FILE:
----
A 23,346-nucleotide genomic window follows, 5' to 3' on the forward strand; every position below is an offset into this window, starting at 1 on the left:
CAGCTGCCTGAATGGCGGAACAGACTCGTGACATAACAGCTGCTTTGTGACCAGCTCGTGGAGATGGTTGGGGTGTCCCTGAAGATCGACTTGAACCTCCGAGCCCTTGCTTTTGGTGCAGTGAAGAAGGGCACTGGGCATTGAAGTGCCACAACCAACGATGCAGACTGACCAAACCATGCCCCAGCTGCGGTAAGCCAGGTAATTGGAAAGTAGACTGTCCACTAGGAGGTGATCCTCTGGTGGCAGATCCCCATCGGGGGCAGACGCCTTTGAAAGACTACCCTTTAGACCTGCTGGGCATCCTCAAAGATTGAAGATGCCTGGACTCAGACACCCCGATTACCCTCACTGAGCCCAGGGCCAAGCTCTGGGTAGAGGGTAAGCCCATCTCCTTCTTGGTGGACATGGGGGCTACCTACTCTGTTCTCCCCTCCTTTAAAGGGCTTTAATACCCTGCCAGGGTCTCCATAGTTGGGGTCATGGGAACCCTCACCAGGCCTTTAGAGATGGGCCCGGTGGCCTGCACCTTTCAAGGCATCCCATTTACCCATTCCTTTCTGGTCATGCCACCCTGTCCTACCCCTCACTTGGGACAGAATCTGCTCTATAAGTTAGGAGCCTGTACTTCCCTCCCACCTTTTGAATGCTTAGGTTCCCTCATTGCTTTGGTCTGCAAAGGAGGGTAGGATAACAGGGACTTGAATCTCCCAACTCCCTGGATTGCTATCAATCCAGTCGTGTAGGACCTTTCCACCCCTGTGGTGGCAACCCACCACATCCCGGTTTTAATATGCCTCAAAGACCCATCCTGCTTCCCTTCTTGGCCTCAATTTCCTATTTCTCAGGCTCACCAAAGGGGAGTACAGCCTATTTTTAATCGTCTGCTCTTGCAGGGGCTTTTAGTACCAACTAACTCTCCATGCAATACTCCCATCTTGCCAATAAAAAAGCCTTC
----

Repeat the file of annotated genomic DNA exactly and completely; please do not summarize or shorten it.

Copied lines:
A 23,346-nucleotide genomic window follows, 5' to 3' on the forward strand; every position below is an offset into this window, starting at 1 on the left:
CAGCTGCCTGAATGGCGGAACAGACTCGTGACATAACAGCTGCTTTGTGACCAGCTCGTGGAGATGGTTGGGGTGTCCCTGAAGATCGACTTGAACCTCCGAGCCCTTGCTTTTGGTGCAGTGAAGAAGGGCACTGGGCATTGAAGTGCCACAACCAACGATGCAGACTGACCAAACCATGCCCCAGCTGCGGTAAGCCAGGTAATTGGAAAGTAGACTGTCCACTAGGAGGTGATCCTCTGGTGGCAGATCCCCATCGGGGGCAGACGCCTTTGAAAGACTACCCTTTAGACCTGCTGGGCATCCTCAAAGATTGAAGATGCCTGGACTCAGACACCCCGATTACCCTCACTGAGCCCAGGGCCAAGCTCTGGGTAGAGGGTAAGCCCATCTCCTTCTTGGTGGACATGGGGGCTACCTACTCTGTTCTCCCCTCCTTTAAAGGGCTTTAATACCCTGCCAGGGTCTCCATAGTTGGGGTCATGGGAACCCTCACCAGGCCTTTAGAGATGGGCCCGGTGGCCTGCACCTTTCAAGGCATCCCATTTACCCATTCCTTTCTGGTCATGCCACCCTGTCCTACCCCTCACTTGGGACAGAATCTGCTCTATAAGTTAGGAGCCTGTACTTCCCTCCCACCTTTTGAATGCTTAGGTTCCCTCATTGCTTTGGTCTGCAAAGGAGGGTAGGATAACAGGGACTTGAATCTCCCAACTCCCTGGATTGCTATCAATCCAGTCGTGTAGGACCTTTCCACCCCTGTGGTGGCAACCCACCACATCCCGGTTTTAATATGCCTCAAAGACCCATCCTGCTTCCCTTCTTGGCCTCAATTTCCTATTTCTCAGGCTCACCAAAGGGGAGTACAGCCTATTTTTAATCGTCTGCTCTTGCAGGGGCTTTTAGTACCAACTAACTCTCCATGCAATACTCCCATCTTGCCAATAAAAAAGCCTTC